Child Support Calculation Nevada

Calculating Child Support Nevada

Determining Child Support Amounts In Nevada

For any child custody dispute or a case in which a divorcing couple has children, every court will require that sufficient financial means will be provided for the care of those minors up until they are 18 years of age. A judge has the ability to issue an order in which each parent is assigned a portion of that support obligation. While it is possible that a divorce attorney might not request a child support order in a given case, judges routinely require the parties to explain why such an obligation should not be formalized.

Determining Child Support Obligations

Nevada child support matters fall under the provisions of NRS 125B and NAC 425. These are statutes that articulate concrete formulas from which judges make child support calculations. It is important to note that the area of child support is one in which subjectivity is limited, and there are firm rules in play.

Our team of divorce lawyers has produced a handy child support calculation tool that uses the total number of minor children, the custodial arrangement in question, and each parent’s gross monthly income to arrive at a likely obligation amount.

When it comes to the physical custody question, it is necessary to know whether primary or joint physical custody will be granted. In a joint custody situation, the children live with each of their parents roughly half of the time. For a primary custody arrangement, the child or children spend at least 61% or more of their time with one of the two parents.

In cases where joint custody is in place, each of the child’s parent’s income will be assessed and the parent with greater resources will pay support as a means to equalize the resources for the other parent.

In terms of the number of children at issue, this is an important factor because it plays a role in setting the percentage of parental income that will be assigned to supporting the minors in the family.

The parents’ gross monthy income is the amount earned prior to tax withholding. This amount encompasses salary amounts, overtime payments, and any other income derived frome employment endeavors. Parents who are business owners and who are not paid a regular salary will have support calculated based on annual revenue minus fair business expense amounts.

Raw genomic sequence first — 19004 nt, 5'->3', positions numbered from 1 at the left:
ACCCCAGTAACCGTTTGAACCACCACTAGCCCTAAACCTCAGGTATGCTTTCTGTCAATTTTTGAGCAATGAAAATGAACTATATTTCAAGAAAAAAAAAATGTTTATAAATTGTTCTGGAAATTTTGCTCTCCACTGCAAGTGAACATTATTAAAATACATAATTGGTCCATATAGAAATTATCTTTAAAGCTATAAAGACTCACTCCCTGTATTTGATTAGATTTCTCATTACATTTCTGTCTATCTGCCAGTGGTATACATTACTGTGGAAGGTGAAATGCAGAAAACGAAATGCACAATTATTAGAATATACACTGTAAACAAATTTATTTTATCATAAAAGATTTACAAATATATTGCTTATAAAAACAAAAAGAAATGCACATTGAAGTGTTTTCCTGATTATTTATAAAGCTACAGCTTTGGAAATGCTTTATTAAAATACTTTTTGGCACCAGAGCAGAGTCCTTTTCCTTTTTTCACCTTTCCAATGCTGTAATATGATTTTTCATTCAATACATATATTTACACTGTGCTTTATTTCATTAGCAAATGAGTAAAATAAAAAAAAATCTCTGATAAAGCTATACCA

Nevada Child Support Calculation

Calculations In Primary Custody Cases

For situations in which primary custody has been granted to one parent, the non-primary parent will be obligated to pay the other parent a certain percentage of their income. This is affected by the number of kids involved and the income level earned. Calculations are performed by taking the gross monthly income number (up to $6,000), and multiplying it by a percentage determined by the number of children at issue. This amount is then added to a percentage of income earned beyond $6,000 per month, but under $10,000. This is then added to a percentage earned beyond $10,000. In the past there was a cap on the monthly maximum obligation, but this is no longer the case.

Calculations In Joint Custody Matters

For situations in which joint custody has been ordered, the gross monthly income of each parent is multiplied by the relevant percentage, and the total amounts are subtracted from one another. The party with the greater income will be required to make up the difference by paying the additional amount to the other parent. This is often known as the Wright v. Osburn method of offsetting.

It should be noted, however, that there are scenarios in which the standard calculations may not apply. For instance, families who have children with special needs may be in need of additional levels of financial support. As such, judges have discretion to order medical bill reimbursements, the payment of health insurance costs, specialized therapies, and more.

The percentage formulas used to determine child support amounts for one child dictate that monthly income of up to $6,000 will be assessed at 16%, income between $6,000 and $10,000 at 8%, and income over $10,000 per month at 4%. If there are two children in the picture, those percentages rise to 22%, 11%, and 6%, respectively. For three children, the rates are 26%, 13%, and 6%, and for four minor dependents, the rates rise to 28%, 14%, and 7%. Beyond that, additional children add 2%, 1%, and .05% at the various income thresholds.

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